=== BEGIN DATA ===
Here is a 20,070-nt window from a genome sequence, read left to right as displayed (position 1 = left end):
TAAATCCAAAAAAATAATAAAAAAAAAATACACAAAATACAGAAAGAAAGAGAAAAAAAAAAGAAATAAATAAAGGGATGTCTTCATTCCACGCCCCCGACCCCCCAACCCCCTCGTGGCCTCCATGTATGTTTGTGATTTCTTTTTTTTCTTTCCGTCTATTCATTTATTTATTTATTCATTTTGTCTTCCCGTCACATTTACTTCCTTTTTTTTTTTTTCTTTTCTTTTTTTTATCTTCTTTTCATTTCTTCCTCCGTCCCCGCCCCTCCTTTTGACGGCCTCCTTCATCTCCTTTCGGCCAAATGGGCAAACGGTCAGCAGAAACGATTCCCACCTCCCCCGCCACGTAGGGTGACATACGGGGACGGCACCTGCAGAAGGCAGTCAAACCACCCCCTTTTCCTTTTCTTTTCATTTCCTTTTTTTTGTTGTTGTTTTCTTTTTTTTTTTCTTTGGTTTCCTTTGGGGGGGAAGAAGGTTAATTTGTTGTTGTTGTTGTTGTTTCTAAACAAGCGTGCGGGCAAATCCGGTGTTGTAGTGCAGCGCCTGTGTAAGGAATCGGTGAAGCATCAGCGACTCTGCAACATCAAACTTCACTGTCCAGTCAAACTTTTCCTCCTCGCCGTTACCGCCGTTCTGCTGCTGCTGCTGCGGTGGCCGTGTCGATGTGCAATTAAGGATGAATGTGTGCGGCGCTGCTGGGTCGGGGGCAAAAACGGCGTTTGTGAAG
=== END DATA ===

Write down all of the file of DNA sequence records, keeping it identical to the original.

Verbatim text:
Here is a 20,070-nt window from a genome sequence, read left to right as displayed (position 1 = left end):
TAAATCCAAAAAAATAATAAAAAAAAAATACACAAAATACAGAAAGAAAGAGAAAAAAAAAAGAAATAAATAAAGGGATGTCTTCATTCCACGCCCCCGACCCCCCAACCCCCTCGTGGCCTCCATGTATGTTTGTGATTTCTTTTTTTTCTTTCCGTCTATTCATTTATTTATTTATTCATTTTGTCTTCCCGTCACATTTACTTCCTTTTTTTTTTTTTCTTTTCTTTTTTTTATCTTCTTTTCATTTCTTCCTCCGTCCCCGCCCCTCCTTTTGACGGCCTCCTTCATCTCCTTTCGGCCAAATGGGCAAACGGTCAGCAGAAACGATTCCCACCTCCCCCGCCACGTAGGGTGACATACGGGGACGGCACCTGCAGAAGGCAGTCAAACCACCCCCTTTTCCTTTTCTTTTCATTTCCTTTTTTTTGTTGTTGTTTTCTTTTTTTTTTTCTTTGGTTTCCTTTGGGGGGGAAGAAGGTTAATTTGTTGTTGTTGTTGTTGTTTCTAAACAAGCGTGCGGGCAAATCCGGTGTTGTAGTGCAGCGCCTGTGTAAGGAATCGGTGAAGCATCAGCGACTCTGCAACATCAAACTTCACTGTCCAGTCAAACTTTTCCTCCTCGCCGTTACCGCCGTTCTGCTGCTGCTGCTGCGGTGGCCGTGTCGATGTGCAATTAAGGATGAATGTGTGCGGCGCTGCTGGGTCGGGGGCAAAAACGGCGTTTGTGAAG